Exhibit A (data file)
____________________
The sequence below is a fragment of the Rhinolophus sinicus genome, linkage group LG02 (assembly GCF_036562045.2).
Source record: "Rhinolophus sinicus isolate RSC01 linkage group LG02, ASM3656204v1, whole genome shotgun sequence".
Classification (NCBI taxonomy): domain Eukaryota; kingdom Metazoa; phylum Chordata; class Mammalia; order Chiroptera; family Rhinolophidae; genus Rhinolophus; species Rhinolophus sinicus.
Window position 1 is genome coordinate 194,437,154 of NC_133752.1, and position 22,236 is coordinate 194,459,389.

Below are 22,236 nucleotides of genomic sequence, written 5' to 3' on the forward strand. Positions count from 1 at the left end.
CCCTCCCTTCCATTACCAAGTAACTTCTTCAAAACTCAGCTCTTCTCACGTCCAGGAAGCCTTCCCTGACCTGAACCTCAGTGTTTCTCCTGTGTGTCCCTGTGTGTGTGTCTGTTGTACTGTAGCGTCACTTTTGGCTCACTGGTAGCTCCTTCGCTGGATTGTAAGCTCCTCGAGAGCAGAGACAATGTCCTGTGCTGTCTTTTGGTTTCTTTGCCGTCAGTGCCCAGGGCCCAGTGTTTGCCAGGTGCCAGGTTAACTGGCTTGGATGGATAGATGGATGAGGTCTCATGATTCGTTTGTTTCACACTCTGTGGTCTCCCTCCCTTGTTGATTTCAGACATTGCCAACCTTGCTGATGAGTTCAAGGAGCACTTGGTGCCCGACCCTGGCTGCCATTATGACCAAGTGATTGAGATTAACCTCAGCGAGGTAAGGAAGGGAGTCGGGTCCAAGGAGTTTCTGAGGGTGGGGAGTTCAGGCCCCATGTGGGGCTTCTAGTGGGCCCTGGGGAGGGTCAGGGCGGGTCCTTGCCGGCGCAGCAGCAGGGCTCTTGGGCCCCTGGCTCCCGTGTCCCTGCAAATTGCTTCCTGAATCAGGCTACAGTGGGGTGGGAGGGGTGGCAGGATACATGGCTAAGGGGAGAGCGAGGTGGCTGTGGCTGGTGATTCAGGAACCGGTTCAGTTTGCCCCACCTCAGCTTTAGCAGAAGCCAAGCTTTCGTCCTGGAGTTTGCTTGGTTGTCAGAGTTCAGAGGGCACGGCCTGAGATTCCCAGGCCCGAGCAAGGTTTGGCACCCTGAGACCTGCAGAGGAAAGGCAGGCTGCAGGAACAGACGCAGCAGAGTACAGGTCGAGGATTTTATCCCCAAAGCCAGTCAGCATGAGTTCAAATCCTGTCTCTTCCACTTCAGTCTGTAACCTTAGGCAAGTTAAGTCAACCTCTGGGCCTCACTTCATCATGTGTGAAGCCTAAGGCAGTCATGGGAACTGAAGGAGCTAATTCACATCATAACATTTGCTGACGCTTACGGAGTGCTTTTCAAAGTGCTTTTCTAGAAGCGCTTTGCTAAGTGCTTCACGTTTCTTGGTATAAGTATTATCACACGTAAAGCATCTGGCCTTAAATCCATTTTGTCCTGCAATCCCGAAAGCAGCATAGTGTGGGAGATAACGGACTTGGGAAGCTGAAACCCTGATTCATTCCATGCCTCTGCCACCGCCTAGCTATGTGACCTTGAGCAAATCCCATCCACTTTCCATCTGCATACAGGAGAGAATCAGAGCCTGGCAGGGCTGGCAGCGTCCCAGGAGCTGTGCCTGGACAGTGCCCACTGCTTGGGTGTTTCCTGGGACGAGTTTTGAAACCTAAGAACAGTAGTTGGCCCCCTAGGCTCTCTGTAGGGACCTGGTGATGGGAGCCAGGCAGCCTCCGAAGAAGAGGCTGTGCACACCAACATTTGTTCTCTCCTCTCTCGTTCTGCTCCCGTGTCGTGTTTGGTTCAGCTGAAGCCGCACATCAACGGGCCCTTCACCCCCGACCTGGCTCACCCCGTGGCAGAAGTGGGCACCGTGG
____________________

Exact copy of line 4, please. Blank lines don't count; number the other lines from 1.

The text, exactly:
Window position 1 is genome coordinate 194,437,154 of NC_133752.1, and position 22,236 is coordinate 194,459,389.